Students will then explore the different situations that come up. This works well with students working in pairs. You can give them a worksheet with sample problems or allow them to come up with their own to test. Remind them to test a variety of cases. This process will help students understand what really occurs with integer operations on a deeper level. They will also remember the rules better when they have worked to develop them on their own.
You will need to start by discussing zero pairs. Get out some kind of manipulative that can represent positive and negative numbers.
Another option is to use manipulatives in two colors - any little counting teddy bears or even cut up paper squares will work!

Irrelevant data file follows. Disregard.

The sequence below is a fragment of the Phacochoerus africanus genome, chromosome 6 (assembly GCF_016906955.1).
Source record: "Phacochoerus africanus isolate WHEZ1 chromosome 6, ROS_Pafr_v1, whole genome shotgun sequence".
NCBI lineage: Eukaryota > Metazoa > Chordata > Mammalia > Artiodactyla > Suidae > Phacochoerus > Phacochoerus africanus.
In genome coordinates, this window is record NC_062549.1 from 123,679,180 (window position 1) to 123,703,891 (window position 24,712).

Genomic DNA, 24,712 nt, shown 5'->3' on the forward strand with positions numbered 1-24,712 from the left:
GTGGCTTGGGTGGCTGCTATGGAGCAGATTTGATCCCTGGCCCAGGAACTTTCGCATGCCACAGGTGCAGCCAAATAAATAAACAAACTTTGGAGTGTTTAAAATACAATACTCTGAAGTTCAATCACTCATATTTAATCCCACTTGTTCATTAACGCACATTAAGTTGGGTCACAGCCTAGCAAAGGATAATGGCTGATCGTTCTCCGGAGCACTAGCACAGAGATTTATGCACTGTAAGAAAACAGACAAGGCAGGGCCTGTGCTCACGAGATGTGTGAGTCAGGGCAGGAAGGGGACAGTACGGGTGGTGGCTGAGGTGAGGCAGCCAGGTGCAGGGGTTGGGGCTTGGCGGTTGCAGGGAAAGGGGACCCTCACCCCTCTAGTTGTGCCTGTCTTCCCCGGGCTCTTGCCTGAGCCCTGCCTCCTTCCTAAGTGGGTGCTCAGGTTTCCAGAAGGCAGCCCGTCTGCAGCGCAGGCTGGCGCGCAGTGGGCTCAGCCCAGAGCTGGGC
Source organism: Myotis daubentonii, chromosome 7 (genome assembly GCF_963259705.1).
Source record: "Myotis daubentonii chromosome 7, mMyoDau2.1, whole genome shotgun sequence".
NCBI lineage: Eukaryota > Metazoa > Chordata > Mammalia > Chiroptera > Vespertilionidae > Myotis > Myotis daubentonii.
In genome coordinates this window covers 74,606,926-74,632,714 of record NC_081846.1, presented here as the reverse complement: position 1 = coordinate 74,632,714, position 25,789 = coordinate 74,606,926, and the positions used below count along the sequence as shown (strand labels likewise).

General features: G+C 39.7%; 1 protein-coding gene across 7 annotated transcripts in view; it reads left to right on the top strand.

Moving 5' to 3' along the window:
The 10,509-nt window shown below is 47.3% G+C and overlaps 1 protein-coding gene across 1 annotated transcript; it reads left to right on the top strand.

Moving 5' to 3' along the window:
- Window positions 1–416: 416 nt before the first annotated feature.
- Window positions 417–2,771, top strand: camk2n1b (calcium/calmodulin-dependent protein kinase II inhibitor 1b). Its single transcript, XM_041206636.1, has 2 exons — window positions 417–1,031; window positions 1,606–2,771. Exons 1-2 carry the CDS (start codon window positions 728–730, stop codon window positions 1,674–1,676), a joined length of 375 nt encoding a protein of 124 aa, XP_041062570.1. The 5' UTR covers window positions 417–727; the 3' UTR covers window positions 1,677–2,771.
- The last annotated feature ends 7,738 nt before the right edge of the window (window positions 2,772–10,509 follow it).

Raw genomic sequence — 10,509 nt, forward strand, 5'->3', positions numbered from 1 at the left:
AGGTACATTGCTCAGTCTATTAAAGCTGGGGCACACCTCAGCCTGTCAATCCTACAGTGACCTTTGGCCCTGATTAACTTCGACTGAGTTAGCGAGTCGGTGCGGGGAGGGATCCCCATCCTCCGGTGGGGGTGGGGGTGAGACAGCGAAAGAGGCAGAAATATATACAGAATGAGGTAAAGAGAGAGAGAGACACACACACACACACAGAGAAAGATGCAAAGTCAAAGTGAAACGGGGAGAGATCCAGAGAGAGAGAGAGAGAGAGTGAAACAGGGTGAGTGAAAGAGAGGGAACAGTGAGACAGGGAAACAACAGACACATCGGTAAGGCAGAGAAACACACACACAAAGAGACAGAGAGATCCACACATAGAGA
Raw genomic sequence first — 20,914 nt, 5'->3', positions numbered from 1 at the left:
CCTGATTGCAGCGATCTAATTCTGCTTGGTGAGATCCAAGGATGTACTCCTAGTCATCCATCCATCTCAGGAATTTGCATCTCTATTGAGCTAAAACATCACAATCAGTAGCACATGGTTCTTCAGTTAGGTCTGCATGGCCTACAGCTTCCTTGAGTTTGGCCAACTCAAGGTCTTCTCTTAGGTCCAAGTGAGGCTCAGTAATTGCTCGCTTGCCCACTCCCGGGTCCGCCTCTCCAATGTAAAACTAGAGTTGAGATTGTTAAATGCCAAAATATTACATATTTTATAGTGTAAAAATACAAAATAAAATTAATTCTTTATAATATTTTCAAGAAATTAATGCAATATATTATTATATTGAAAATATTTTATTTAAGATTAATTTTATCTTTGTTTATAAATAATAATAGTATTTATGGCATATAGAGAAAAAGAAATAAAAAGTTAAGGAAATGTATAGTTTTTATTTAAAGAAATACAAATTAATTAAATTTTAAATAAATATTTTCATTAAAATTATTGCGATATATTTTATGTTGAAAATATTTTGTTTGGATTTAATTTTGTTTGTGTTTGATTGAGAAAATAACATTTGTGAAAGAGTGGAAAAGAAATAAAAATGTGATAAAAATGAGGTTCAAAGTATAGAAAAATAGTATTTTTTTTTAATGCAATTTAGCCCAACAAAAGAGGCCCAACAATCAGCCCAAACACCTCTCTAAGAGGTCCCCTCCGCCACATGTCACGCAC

I like to have my classes write rules in "If ___, then ___" format. Give your students the structure you prefer, and then let them get busy!
As students work, they can use this two-page worksheet to guide them. They will develop their own rules for integer addition and subtraction.
I have included two versions, so you have options for differentiating or for different levels of guidance. If you and your class are not yet comfortable with inquiry-based learning, try the more structured version.
Click on the image of the worksheet to download.